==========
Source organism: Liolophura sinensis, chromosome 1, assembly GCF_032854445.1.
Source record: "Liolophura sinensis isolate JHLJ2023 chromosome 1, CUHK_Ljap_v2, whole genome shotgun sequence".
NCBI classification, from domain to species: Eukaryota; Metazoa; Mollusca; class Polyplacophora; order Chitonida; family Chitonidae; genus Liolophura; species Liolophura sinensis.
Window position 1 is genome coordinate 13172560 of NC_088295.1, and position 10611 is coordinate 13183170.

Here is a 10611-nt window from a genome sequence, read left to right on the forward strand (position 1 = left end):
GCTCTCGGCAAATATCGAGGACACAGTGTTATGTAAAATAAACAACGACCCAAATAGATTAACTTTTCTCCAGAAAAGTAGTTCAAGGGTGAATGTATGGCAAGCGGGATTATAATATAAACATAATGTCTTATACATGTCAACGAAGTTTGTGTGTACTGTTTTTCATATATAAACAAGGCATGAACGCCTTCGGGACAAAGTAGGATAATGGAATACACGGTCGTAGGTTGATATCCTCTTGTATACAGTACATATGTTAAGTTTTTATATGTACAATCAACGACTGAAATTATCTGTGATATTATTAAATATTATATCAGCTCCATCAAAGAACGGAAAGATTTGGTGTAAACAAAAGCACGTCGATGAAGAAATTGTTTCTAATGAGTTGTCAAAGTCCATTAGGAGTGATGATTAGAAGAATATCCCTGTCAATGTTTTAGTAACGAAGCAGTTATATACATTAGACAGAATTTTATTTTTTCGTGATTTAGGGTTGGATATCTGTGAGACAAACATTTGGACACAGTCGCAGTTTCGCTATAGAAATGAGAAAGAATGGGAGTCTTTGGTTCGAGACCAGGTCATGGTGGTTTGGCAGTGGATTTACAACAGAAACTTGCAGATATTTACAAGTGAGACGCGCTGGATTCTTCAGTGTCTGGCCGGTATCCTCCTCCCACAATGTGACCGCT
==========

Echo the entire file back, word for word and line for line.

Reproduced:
Source organism: Liolophura sinensis, chromosome 1, assembly GCF_032854445.1.
Source record: "Liolophura sinensis isolate JHLJ2023 chromosome 1, CUHK_Ljap_v2, whole genome shotgun sequence".
NCBI classification, from domain to species: Eukaryota; Metazoa; Mollusca; class Polyplacophora; order Chitonida; family Chitonidae; genus Liolophura; species Liolophura sinensis.
Window position 1 is genome coordinate 13172560 of NC_088295.1, and position 10611 is coordinate 13183170.

Here is a 10611-nt window from a genome sequence, read left to right on the forward strand (position 1 = left end):
GCTCTCGGCAAATATCGAGGACACAGTGTTATGTAAAATAAACAACGACCCAAATAGATTAACTTTTCTCCAGAAAAGTAGTTCAAGGGTGAATGTATGGCAAGCGGGATTATAATATAAACATAATGTCTTATACATGTCAACGAAGTTTGTGTGTACTGTTTTTCATATATAAACAAGGCATGAACGCCTTCGGGACAAAGTAGGATAATGGAATACACGGTCGTAGGTTGATATCCTCTTGTATACAGTACATATGTTAAGTTTTTATATGTACAATCAACGACTGAAATTATCTGTGATATTATTAAATATTATATCAGCTCCATCAAAGAACGGAAAGATTTGGTGTAAACAAAAGCACGTCGATGAAGAAATTGTTTCTAATGAGTTGTCAAAGTCCATTAGGAGTGATGATTAGAAGAATATCCCTGTCAATGTTTTAGTAACGAAGCAGTTATATACATTAGACAGAATTTTATTTTTTCGTGATTTAGGGTTGGATATCTGTGAGACAAACATTTGGACACAGTCGCAGTTTCGCTATAGAAATGAGAAAGAATGGGAGTCTTTGGTTCGAGACCAGGTCATGGTGGTTTGGCAGTGGATTTACAACAGAAACTTGCAGATATTTACAAGTGAGACGCGCTGGATTCTTCAGTGTCTGGCCGGTATCCTCCTCCCACAATGTGACCGCT